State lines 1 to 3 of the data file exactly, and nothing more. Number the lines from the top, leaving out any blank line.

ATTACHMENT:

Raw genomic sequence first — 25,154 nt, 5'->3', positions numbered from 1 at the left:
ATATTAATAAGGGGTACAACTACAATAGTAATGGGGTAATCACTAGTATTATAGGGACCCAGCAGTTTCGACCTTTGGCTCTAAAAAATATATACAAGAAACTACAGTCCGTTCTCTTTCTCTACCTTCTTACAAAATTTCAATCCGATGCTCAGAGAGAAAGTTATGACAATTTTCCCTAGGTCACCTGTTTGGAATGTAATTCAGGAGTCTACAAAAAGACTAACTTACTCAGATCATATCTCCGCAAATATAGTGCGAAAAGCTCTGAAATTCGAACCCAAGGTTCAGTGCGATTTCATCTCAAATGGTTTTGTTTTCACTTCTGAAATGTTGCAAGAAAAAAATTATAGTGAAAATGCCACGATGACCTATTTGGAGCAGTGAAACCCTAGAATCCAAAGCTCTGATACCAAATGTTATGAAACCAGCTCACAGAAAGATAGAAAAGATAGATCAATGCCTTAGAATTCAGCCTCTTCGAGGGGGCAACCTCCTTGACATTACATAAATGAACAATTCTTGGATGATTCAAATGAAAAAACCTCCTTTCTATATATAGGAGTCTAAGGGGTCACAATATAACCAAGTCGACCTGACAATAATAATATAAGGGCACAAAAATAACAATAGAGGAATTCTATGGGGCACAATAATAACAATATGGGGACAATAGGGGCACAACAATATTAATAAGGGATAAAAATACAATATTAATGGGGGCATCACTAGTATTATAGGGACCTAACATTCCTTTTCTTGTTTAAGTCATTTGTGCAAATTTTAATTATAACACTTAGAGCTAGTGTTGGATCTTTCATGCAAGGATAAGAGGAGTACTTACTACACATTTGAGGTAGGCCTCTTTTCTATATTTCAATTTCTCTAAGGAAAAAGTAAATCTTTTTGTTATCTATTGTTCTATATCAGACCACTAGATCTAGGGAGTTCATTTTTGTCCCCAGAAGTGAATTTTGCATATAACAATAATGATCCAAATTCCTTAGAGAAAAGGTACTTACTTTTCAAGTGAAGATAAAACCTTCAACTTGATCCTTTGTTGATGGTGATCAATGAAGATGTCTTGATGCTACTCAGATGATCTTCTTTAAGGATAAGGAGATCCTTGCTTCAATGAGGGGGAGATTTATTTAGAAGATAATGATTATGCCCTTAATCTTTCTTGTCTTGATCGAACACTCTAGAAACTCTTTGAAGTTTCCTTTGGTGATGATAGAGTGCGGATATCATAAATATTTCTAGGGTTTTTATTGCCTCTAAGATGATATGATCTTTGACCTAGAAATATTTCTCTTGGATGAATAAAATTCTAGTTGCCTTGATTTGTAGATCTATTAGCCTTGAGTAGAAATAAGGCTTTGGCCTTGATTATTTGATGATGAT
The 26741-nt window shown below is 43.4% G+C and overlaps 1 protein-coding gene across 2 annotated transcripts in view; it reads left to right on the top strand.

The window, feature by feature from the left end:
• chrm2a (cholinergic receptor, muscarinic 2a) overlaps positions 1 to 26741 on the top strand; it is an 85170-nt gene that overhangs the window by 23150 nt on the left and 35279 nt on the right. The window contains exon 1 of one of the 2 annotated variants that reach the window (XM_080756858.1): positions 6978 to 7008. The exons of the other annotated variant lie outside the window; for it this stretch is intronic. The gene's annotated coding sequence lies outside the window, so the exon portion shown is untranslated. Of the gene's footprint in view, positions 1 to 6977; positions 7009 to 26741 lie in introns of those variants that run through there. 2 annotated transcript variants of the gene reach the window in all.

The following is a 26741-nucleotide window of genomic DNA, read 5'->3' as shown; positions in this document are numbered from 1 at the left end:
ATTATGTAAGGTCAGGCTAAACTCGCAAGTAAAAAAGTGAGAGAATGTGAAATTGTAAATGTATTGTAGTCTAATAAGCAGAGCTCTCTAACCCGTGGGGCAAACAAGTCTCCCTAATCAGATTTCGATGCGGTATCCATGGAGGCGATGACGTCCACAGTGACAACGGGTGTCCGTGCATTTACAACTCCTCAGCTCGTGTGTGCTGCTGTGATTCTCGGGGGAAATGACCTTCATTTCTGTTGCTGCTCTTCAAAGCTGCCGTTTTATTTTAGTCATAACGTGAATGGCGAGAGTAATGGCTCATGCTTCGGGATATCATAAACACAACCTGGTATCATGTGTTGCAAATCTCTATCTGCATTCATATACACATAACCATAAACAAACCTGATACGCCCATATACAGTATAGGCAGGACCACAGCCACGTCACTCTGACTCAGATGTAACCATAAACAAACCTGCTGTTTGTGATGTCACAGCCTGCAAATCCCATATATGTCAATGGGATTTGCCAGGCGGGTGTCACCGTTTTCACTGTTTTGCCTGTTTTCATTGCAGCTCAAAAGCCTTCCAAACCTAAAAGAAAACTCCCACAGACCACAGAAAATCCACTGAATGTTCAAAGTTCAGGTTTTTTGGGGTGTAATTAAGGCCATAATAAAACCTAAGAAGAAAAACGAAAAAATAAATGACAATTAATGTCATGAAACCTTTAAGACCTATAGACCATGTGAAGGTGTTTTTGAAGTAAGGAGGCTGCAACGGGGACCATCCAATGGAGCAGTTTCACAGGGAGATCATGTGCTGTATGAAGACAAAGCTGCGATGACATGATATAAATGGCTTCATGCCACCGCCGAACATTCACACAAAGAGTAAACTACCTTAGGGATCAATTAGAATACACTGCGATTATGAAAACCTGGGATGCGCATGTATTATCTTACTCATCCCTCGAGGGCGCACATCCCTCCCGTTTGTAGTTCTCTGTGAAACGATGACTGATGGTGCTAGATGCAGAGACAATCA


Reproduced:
Raw genomic sequence first — 25,154 nt, 5'->3', positions numbered from 1 at the left:
ATATTAATAAGGGGTACAACTACAATAGTAATGGGGTAATCACTAGTATTATAGGGACCCAGCAGTTTCGACCTTTGGCTCTAAAAAATATATACAAGAAACTACAGTCCGTTCTCTTTCTCTACCTTCTTACAAAATTTCAATCCGATGCTCAGAGAGAAAGTTATGACAATTTTCCCTAGGTCACCTGTTTGGAATGTAATTCAGGAGTCTACAAAAAGACTAACTTACTCAGATCATATCTCCGCAAATATAGTGCGAAAAGCTCTGAAATTCGAACCCAAGGTTCAGTGCGATTTCATCTCAAATGGTTTTGTTTTCACTTCTGAAATGTTGCAAGAAAAAAATTATAGTGAAAATGCCACGATGACCTATTTGGAGCAGTGAAACCCTAGAATCCAAAGCTCTGATACCAAATGTTATGAAACCAGCTCACAGAAAGATAGAAAAGATAGATCAATGCCTTAGAATTCAGCCTCTTCGAGGGGGCAACCTCCTTGACATTACATAAATGAACAATTCTTGGATGATTCAAATGAAAAAACCTCCTTTCTATATATAGGAGTCTAAGGGGTCACAATATAACCAAGTCGACCTGACAATAATAATATAAGGGCACAAAAATAACAATAGAGGAATTCTATGGGGCACAATAATAACAATATGGGGACAATAGGGGCACAACAATATTAATAAGGGATAAAAATACAATATTAATGGGGGCATCACTAGTATTATAGGGACCTAACATTCCTTTTCTTGTTTAAGTCATTTGTGCAAATTTTAATTATAACACTTAGAGCTAGTGTTGGATCTTTCATGCAAGGATAAGAGGAGTACTTACTACACATTTGAGGTAGGCCTCTTTTCTATATTTCAATTTCTCTAAGGAAAAAGTAAATCTTTTTGTTATCTATTGTTCTATATCAGACCACTAGATCTAGGGAGTTCATTTTTGTCCCCAGAAGTGAATTTTGCATATAACAATAATGATCCAAATTCCTTAGAGAAAAGGTACTTACTTTTCAAGTGAAGATAAAACCTTCAACTTGATCCTTTGTTGATGGTGATCAATGAAGATGTCTTGATGCTACTCAGATGATCTTCTTTAAGGATAAGGAGATCCTTGCTTCAATGAGGGGGAGATTTATTTAGAAGATAATGATTATGCCCTTAATCTTTCTTGTCTTGATCGAACACTCTAGAAACTCTTTGAAGTTTCCTTTGGTGATGATAGAGTGCGGATATCATAAATATTTCTAGGGTTTTTATTGCCTCTAAGATGATATGATCTTTGACCTAGAAATATTTCTCTTGGATGAATAAAATTCTAGTTGCCTTGATTTGTAGATCTATTAGCCTTGAGTAGAAATAAGGCTTTGGCCTTGATTATTTGATGATGAT
The 26741-nt window shown below is 43.4% G+C and overlaps 1 protein-coding gene across 2 annotated transcripts in view; it reads left to right on the top strand.